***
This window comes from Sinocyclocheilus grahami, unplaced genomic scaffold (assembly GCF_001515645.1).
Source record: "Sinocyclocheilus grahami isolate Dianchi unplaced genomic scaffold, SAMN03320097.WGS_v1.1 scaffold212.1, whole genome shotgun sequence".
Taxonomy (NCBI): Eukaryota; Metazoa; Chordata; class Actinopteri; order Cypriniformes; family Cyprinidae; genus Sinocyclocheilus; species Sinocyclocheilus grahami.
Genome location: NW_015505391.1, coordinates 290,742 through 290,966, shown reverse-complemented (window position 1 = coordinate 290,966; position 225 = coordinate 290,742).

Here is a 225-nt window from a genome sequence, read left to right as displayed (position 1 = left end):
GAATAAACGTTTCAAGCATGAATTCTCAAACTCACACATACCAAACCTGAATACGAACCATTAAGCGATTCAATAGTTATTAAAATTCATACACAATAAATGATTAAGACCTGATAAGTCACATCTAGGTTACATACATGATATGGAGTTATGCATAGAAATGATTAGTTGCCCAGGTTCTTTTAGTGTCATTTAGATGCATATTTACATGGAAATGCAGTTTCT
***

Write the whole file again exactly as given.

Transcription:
This window comes from Sinocyclocheilus grahami, unplaced genomic scaffold (assembly GCF_001515645.1).
Source record: "Sinocyclocheilus grahami isolate Dianchi unplaced genomic scaffold, SAMN03320097.WGS_v1.1 scaffold212.1, whole genome shotgun sequence".
Taxonomy (NCBI): Eukaryota; Metazoa; Chordata; class Actinopteri; order Cypriniformes; family Cyprinidae; genus Sinocyclocheilus; species Sinocyclocheilus grahami.
Genome location: NW_015505391.1, coordinates 290,742 through 290,966, shown reverse-complemented (window position 1 = coordinate 290,966; position 225 = coordinate 290,742).

Here is a 225-nt window from a genome sequence, read left to right as displayed (position 1 = left end):
GAATAAACGTTTCAAGCATGAATTCTCAAACTCACACATACCAAACCTGAATACGAACCATTAAGCGATTCAATAGTTATTAAAATTCATACACAATAAATGATTAAGACCTGATAAGTCACATCTAGGTTACATACATGATATGGAGTTATGCATAGAAATGATTAGTTGCCCAGGTTCTTTTAGTGTCATTTAGATGCATATTTACATGGAAATGCAGTTTCT